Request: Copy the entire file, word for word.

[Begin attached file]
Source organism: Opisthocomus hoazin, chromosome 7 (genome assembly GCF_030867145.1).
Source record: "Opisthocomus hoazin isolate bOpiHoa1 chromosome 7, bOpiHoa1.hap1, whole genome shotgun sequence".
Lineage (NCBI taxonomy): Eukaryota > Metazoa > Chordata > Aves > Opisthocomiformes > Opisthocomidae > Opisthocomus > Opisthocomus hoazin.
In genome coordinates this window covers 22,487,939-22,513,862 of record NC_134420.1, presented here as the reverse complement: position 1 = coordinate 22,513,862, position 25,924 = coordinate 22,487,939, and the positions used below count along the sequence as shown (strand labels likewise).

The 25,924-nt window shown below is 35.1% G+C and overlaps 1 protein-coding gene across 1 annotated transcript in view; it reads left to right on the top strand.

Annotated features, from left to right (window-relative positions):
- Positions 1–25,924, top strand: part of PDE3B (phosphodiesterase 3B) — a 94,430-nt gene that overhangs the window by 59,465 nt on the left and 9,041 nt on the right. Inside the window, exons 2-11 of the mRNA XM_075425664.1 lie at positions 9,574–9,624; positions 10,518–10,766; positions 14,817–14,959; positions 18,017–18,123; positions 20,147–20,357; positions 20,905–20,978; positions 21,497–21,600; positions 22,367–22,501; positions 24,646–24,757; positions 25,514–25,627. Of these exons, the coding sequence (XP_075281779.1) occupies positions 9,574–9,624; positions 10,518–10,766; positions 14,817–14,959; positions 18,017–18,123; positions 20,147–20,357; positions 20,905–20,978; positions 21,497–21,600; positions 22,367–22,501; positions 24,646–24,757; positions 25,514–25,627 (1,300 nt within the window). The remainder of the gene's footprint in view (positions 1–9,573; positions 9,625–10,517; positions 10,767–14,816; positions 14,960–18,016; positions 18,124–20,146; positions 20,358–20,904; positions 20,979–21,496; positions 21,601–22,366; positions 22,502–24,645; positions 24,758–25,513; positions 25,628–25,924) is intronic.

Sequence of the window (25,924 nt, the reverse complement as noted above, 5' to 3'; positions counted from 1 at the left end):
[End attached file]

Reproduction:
Source organism: Opisthocomus hoazin, chromosome 7 (genome assembly GCF_030867145.1).
Source record: "Opisthocomus hoazin isolate bOpiHoa1 chromosome 7, bOpiHoa1.hap1, whole genome shotgun sequence".
Lineage (NCBI taxonomy): Eukaryota > Metazoa > Chordata > Aves > Opisthocomiformes > Opisthocomidae > Opisthocomus > Opisthocomus hoazin.
In genome coordinates this window covers 22,487,939-22,513,862 of record NC_134420.1, presented here as the reverse complement: position 1 = coordinate 22,513,862, position 25,924 = coordinate 22,487,939, and the positions used below count along the sequence as shown (strand labels likewise).

The 25,924-nt window shown below is 35.1% G+C and overlaps 1 protein-coding gene across 1 annotated transcript in view; it reads left to right on the top strand.

Annotated features, from left to right (window-relative positions):
- Positions 1–25,924, top strand: part of PDE3B (phosphodiesterase 3B) — a 94,430-nt gene that overhangs the window by 59,465 nt on the left and 9,041 nt on the right. Inside the window, exons 2-11 of the mRNA XM_075425664.1 lie at positions 9,574–9,624; positions 10,518–10,766; positions 14,817–14,959; positions 18,017–18,123; positions 20,147–20,357; positions 20,905–20,978; positions 21,497–21,600; positions 22,367–22,501; positions 24,646–24,757; positions 25,514–25,627. Of these exons, the coding sequence (XP_075281779.1) occupies positions 9,574–9,624; positions 10,518–10,766; positions 14,817–14,959; positions 18,017–18,123; positions 20,147–20,357; positions 20,905–20,978; positions 21,497–21,600; positions 22,367–22,501; positions 24,646–24,757; positions 25,514–25,627 (1,300 nt within the window). The remainder of the gene's footprint in view (positions 1–9,573; positions 9,625–10,517; positions 10,767–14,816; positions 14,960–18,016; positions 18,124–20,146; positions 20,358–20,904; positions 20,979–21,496; positions 21,601–22,366; positions 22,502–24,645; positions 24,758–25,513; positions 25,628–25,924) is intronic.

Sequence of the window (25,924 nt, the reverse complement as noted above, 5' to 3'; positions counted from 1 at the left end):